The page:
Comparison of State-Level Regulations for Cannabis Contaminants and Implications for Public Health.

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From: Environmental Health Perspectives(Vol. 130, Issue 9)
Publisher: National Institute of Environmental Health Sciences
Document Type: Report
Length: 9,323 words
Lexile Measure: 1590L

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Abstract :

Background: The presence of contaminants in cannabis presents a potential health hazard to recreational users and susceptible patients with medical conditions. Because of the federally illegal status of cannabis, there are no unified regulatory guidelines mitigating the public health risk of cannabis contaminants. Objective: To inform further research and provide solutions to the public health risk of cannabis contaminants at a national level, we examined the current landscape of state-level contaminant regulations, and cannabis contaminants of concern, as well as patient populations susceptible to contaminants. Methods: We examined the regulatory documents for medical and recreational cannabis in all legalized U.S. jurisdictions and compiled a complete list of regulated contaminants, namely, pesticides, inorganics, solvents, microbes, and mycotoxins. We data mined the compliance testing records of 5,654 cured flower and 3,760 extract samples that accounted for ~ 6% of California's legal cannabis production in 2020- 2021. We also reviewed the publicly available medical cannabis use reports to tabulate the susceptible patient populations. Results: As of 18 May 2022, 36 states and the District of Columbia listed a total of 679 cannabis contaminants as regulated in medical or recreational cannabis, including 551 pesticides, 74 solvents, 12 inorganics, 21 microbes, 5 mycotoxins, and 16 other contaminants. Different jurisdictions showed significant variations in regulated contaminants and action levels ranging up to four orders of magnitude. A failure rate of 2.3% was identified for flowers and 9.2% for extracts in the California samples. Insecticides and fungicides were the most prevalent categories of detected contaminants, with boscalid and chlorpyrifos being the most common. The contaminant concentrations fell below the regulatory action levels in many legalized jurisdictions, indicating a higher risk of contaminant exposure. Cannabis use reports indicated usage in several patient populations susceptible to contamination toxicity, including cancer (44,318) and seizure (21,195) patients. Discussion: Although individual jurisdictions can implement their policies and regulations for legalized cannabis, this study demonstrates the urgent need to mitigate the public health risk of cannabis contamination by introducing national-level guidelines based on conventional risk assessment methodologies and knowledge of patients' susceptibility in medical use.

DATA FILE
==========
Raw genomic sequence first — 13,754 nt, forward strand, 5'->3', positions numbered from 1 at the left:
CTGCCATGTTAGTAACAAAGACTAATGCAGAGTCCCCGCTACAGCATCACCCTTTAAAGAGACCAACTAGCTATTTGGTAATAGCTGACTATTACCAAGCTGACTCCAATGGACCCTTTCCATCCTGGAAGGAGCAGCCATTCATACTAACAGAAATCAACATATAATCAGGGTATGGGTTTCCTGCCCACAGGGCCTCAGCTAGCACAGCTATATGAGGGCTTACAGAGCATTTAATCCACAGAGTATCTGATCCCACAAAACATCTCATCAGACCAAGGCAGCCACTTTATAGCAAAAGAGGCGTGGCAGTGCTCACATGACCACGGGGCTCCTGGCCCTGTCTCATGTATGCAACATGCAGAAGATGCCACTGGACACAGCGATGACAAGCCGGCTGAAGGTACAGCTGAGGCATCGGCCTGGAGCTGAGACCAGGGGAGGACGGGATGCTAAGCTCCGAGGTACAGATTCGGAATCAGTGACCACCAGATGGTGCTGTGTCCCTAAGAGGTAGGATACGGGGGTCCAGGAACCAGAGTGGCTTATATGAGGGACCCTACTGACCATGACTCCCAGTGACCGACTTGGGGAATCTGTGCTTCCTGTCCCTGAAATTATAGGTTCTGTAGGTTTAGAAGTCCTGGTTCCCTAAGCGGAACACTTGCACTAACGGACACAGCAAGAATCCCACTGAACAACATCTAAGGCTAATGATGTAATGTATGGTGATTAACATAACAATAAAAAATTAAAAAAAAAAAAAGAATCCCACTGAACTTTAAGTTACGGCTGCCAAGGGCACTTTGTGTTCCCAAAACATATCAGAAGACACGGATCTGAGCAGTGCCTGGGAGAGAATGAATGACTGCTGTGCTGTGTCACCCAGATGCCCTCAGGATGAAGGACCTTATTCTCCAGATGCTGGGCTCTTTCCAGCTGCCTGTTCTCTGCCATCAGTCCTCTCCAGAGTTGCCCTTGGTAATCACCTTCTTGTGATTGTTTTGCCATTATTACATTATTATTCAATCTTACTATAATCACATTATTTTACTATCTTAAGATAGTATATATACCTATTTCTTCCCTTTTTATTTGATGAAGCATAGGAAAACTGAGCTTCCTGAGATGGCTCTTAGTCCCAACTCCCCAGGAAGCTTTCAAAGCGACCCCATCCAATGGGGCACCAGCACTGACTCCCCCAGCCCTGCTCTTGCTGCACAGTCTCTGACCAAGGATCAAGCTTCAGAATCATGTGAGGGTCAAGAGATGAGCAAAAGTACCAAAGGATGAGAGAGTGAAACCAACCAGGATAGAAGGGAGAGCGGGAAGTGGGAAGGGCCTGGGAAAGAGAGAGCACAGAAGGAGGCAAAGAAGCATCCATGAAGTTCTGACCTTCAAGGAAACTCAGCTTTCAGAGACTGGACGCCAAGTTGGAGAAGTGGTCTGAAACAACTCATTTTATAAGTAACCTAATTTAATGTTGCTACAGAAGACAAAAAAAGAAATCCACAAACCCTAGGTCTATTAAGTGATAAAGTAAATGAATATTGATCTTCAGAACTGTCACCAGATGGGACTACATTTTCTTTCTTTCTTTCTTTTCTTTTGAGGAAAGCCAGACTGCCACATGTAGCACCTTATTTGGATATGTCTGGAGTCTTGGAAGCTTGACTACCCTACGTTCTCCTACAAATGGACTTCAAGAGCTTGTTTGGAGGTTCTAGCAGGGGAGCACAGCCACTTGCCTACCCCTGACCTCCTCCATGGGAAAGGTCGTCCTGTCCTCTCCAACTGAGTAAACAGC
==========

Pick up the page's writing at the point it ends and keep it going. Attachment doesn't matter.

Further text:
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Gale Document Number: GALE|A718451832